Other countries of the region face a more serious and challenging situation than Egypt. Pakistan. Afghanistan, Sudan and Ethiopia, for example, import little grain though their population growth has outpaced production growth. Their per capita consumption levels were lower in 1990 than in 1970. The 1990 per capita consumption of all grains was about half of that in Egypt. In such countries, increases in per capita consumption over the 1990 levels are much needed. Per capita consumption, however, is a function not of want or need but of effective demand.and is directly related to income.

In contrast, Turkey's per capita production of grain is nearly double that of Egypt. With abundant rainfall, good soils, and policies promoting private investment in agriculture, Turkey is the only substantial net exporter of grain in WANA but it exports grain not necessarily to other less well endowed WANA countries. Most analysts include Turkey in the WANA aggregate; this has the effect of overstating the region's productive capacity.

If per capita consumption of all grains remains constant at 1990 levels to the year 202O, and the UN population projections prove as realistic as in the past, we should expect a total aggregate grain consumption of about 217 million tons in 15 countries of WANA proper, without the burgeoning populations of Sudan, Ethiopia and Pakistan.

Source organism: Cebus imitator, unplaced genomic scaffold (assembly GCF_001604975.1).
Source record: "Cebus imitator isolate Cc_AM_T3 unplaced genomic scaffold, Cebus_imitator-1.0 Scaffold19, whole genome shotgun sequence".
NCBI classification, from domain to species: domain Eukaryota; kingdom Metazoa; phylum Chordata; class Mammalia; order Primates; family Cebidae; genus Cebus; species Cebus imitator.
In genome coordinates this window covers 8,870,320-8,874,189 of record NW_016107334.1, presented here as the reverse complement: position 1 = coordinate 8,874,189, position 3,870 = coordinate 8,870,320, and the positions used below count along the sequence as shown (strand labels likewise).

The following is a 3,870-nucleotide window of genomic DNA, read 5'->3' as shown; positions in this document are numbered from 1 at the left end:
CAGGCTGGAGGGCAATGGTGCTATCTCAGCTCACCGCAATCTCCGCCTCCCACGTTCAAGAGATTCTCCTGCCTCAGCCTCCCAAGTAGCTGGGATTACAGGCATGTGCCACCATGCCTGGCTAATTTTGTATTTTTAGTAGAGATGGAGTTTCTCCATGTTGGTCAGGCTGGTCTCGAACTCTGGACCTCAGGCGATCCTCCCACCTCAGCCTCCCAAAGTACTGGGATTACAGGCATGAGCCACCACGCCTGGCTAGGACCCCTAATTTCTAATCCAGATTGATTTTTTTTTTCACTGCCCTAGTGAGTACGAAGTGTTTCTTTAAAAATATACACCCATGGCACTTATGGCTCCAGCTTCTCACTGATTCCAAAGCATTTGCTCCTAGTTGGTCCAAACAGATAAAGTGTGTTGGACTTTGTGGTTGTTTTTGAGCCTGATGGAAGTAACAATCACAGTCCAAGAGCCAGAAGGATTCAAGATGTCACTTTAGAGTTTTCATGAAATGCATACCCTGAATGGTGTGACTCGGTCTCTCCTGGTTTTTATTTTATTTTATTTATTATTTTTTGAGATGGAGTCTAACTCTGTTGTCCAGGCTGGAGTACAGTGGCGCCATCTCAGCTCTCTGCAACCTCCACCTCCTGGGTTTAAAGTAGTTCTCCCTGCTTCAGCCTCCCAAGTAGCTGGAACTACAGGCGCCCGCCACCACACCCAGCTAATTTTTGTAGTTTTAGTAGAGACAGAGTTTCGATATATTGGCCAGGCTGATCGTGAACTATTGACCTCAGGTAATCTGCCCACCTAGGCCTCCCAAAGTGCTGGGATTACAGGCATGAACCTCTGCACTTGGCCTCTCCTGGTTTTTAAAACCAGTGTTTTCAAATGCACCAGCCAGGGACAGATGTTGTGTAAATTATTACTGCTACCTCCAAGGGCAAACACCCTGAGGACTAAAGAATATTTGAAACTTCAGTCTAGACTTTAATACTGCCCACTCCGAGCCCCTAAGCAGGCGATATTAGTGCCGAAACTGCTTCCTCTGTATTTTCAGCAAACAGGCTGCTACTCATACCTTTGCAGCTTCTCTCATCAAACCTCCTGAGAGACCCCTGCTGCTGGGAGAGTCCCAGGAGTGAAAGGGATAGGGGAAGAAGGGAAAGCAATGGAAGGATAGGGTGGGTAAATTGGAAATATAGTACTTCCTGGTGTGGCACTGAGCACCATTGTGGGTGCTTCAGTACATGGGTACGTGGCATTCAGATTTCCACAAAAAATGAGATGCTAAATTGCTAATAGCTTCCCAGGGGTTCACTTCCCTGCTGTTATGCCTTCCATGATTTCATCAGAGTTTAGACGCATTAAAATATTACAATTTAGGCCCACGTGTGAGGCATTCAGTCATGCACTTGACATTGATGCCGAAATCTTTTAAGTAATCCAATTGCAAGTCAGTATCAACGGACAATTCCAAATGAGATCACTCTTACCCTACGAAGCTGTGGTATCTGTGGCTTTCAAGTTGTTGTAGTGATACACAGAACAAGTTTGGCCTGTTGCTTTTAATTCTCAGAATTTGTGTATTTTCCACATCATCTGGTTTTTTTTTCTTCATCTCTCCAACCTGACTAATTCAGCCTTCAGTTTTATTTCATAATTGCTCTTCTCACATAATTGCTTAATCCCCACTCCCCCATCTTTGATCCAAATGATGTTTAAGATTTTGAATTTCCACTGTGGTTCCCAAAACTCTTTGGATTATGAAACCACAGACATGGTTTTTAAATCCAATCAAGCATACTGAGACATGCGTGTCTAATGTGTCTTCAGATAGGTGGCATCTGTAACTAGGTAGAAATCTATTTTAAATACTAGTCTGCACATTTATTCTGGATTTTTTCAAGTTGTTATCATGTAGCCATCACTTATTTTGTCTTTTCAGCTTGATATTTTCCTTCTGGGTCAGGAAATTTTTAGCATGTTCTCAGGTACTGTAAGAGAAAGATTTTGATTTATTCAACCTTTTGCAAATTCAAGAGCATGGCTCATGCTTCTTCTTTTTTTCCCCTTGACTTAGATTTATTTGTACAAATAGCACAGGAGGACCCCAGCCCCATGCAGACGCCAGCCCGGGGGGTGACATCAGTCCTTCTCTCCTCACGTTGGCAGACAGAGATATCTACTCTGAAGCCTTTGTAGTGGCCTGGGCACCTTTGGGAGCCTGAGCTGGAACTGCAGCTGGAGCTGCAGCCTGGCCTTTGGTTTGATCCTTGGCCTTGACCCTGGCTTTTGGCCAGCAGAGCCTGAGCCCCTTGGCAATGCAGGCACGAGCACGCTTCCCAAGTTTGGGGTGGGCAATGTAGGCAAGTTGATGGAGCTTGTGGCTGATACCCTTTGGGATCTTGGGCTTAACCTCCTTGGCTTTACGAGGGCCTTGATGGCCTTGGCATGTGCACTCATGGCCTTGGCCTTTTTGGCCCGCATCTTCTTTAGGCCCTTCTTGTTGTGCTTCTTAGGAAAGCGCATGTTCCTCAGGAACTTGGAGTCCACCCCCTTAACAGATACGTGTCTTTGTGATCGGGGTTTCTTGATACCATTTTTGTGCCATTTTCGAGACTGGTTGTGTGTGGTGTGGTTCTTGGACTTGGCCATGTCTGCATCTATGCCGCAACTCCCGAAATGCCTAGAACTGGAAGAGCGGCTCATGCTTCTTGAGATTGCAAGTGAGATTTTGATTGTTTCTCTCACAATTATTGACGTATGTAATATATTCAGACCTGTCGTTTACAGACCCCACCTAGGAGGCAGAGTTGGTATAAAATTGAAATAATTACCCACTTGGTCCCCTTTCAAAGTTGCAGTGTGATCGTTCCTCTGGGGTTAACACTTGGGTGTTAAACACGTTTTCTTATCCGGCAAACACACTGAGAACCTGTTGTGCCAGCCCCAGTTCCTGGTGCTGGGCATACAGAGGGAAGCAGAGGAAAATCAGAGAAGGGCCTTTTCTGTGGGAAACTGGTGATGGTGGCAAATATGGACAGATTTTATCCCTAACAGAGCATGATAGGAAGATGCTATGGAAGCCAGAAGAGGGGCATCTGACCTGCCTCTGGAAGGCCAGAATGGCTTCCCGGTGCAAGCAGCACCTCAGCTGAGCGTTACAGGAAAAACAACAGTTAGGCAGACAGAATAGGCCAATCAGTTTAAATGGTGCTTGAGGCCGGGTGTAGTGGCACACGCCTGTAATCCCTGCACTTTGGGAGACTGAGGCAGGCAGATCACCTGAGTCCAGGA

The grain gap in 1990 was of the order of 27 million tons. If the rate of production growth can be sustained at 2 percent per year to 2020, the 15-country grain gap will increase to 70 million tons. If we exclude Turkey and consider only a 14-country WANA aggregate, the 1990 grain gap was about 33 million tons. This deficit will easily reach 86 million tons by the year 2020.

Again, this is a conservative estimate which assumes no growth in per capita income or consumption.

Assuming grain will cost only $100 per ton, 86 million tons of grain per year will cost $8.6 billion, no less than 30 times the size of the current annual budget of the CGIAR system. To visualize the quantity of 86 million tons of grain imports for WANA in 2020, imagine a railroad train 12,000 kilometers long.

The challenges facing these grain-importing WANA countries are formidable:

Natural resource stewardship

Heading the list of resources that are no longer abundant in the region is water. Despite the scarcity of water in WANA, many countries have poor water use efficiency. Open access to aquifers by private wells is common. The costs charged for the maintenance and operation of irrigation structures in agriculture often do not fully reflect the investment, let alone the cost to future generations of exhausting groundwater supplies. Water harvesting and supplementary irrigation are alternatives for increasing and stabilizing yields of crops grown in rainfed areas.